This utterly stunning panorama of Paris by night (WARNING! 15000x520 image, 1.8mb) is almost too good to be true. You can see so many landmarks it's ridiculous - this version has them labelled for your convenience. I traced it back to Arnaud Friche's gallery of panoramic photographs of Paris, churches and cathedrals, and other cities. There are so many beautiful hi-res photographs here that I won't waste any more of your time talking about them.
Big Eye in the Sky. A collection of absolutely incredible 360 degree panoramas by St. Paul photographer Ed Fink of the Twin Cities, Mt. Rushmore, the Post-Katrina Gulf Coast and more. He claims to be the first photographer in the world to do full spherical (180 x 360) panoramas from a helicopter. The effect is truly spectacular. Those with vertigo beware.
500 panoramic views of parks in 'quality' order. [QTVR] Here are the full screen VRs. All by Erik Goetze.
What life would look like if you lived inside a plastic water bottle. Details on this interesting panoramic QTVR here.
QuickTime panoramas from the annual Sziget pop festival. I love getting these things and spinning them around at full speed but it can be a bit disconcerting with the The Boom Family Snuff Puppets surrounding you. And hey! spot the guy caught lighting up a doobie at the Yann Tiersen concert.
The Louvre 360 by Virtual Sweden(?) has panoramic photos of the museum. Press 'SHIFT' to zoom in, 'CTRL' to zoom out. Panorama-o-Rama.
Apollo 11 - 17 Mission Panoramas - Hans Nyberg treats us with a stunning full-screen use of QTVR, taking high-resolution scans of Apollo 11, 12 and 17 panoramic photographs, stitching them together for a full 360° view. [from Slashdot]
Quicktime virtual reality panoramas of thousands of picturesque places in the Western United States and Canada. Feast your eyes on The Grand Canyon, Death Valley, Yosemite, Mossbrae Falls, Monument Valley, a Ghost Town, the Cascades, Palm Canyon, Joshua Tree, Las Vegas, Redwood Forests, poppy fields, palm groves, and Bumpass Hell. (via Highways West) (previous Mefi appearance)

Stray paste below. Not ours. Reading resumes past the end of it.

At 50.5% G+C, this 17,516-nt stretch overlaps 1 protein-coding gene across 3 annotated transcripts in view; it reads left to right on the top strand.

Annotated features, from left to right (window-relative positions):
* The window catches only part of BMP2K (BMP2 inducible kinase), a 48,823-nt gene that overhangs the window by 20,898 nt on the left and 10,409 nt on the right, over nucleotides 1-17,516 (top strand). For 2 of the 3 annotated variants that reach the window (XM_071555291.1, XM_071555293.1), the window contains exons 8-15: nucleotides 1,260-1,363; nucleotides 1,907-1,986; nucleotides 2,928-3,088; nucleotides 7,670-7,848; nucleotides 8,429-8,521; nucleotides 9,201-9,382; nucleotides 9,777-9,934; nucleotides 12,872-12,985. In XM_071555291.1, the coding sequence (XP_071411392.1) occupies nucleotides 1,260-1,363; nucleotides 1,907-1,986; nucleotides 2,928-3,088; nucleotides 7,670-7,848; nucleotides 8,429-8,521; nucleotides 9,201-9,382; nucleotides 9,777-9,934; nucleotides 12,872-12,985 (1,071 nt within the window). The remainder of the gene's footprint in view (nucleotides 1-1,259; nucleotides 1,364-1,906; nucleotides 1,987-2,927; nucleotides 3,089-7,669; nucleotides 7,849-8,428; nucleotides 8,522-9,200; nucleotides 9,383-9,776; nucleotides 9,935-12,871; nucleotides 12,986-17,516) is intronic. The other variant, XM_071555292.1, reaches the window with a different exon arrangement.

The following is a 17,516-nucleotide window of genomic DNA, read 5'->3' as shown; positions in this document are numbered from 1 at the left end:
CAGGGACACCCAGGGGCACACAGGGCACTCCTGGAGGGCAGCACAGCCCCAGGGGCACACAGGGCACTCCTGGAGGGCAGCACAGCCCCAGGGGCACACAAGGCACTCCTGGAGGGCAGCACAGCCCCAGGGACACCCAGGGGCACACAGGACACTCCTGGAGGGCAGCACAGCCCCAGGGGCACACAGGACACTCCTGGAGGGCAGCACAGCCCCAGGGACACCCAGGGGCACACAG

A world wide panorama shoot. On Saturday, March 20, more than 170 photographers in 39 countries around the world celebrated the Equinox by creating VR panoramas. This site showcases the results of their efforts. (Quicktime needed)
vr tour [note: flash]
Kazumi Namiki uses a slit camera to capture panoramic pictures onto a whole roll of film. He uses his slit camera to take photographs of Japanese railway trains; lots and lots of trains. [via boingboing]
A large collection of panoramic views of Norwegian cities. Possibly the largest collection of its kind, it gives you the opportunity to navigate trough Oslo, walk into certain shops or just have a look at the famous Vigeland park. With convenient clickable map.
Taking the Long View: Panoramic Photographs, 1851-1991 ~ 4000+ images archived, courtesy of they US Library of Congress.
The World Heritage Tour is a non-profit organization dedicated to creating a documentary image bank with panoramic pictures for all of the UNESCO World Heritage sites [warning: frames]. Examples include the tomb of Sety I, discovered in 1817 and permanently closed to the public in 1991 and the baroque churches of the Phillipines. [more inside]
Panoramania: Big screen adventures for the discerning armchair traveller. Less discerning small screen 360° fans also catered for.[A companion-piece to mediareport's post below, first link requiring Quicktime.]
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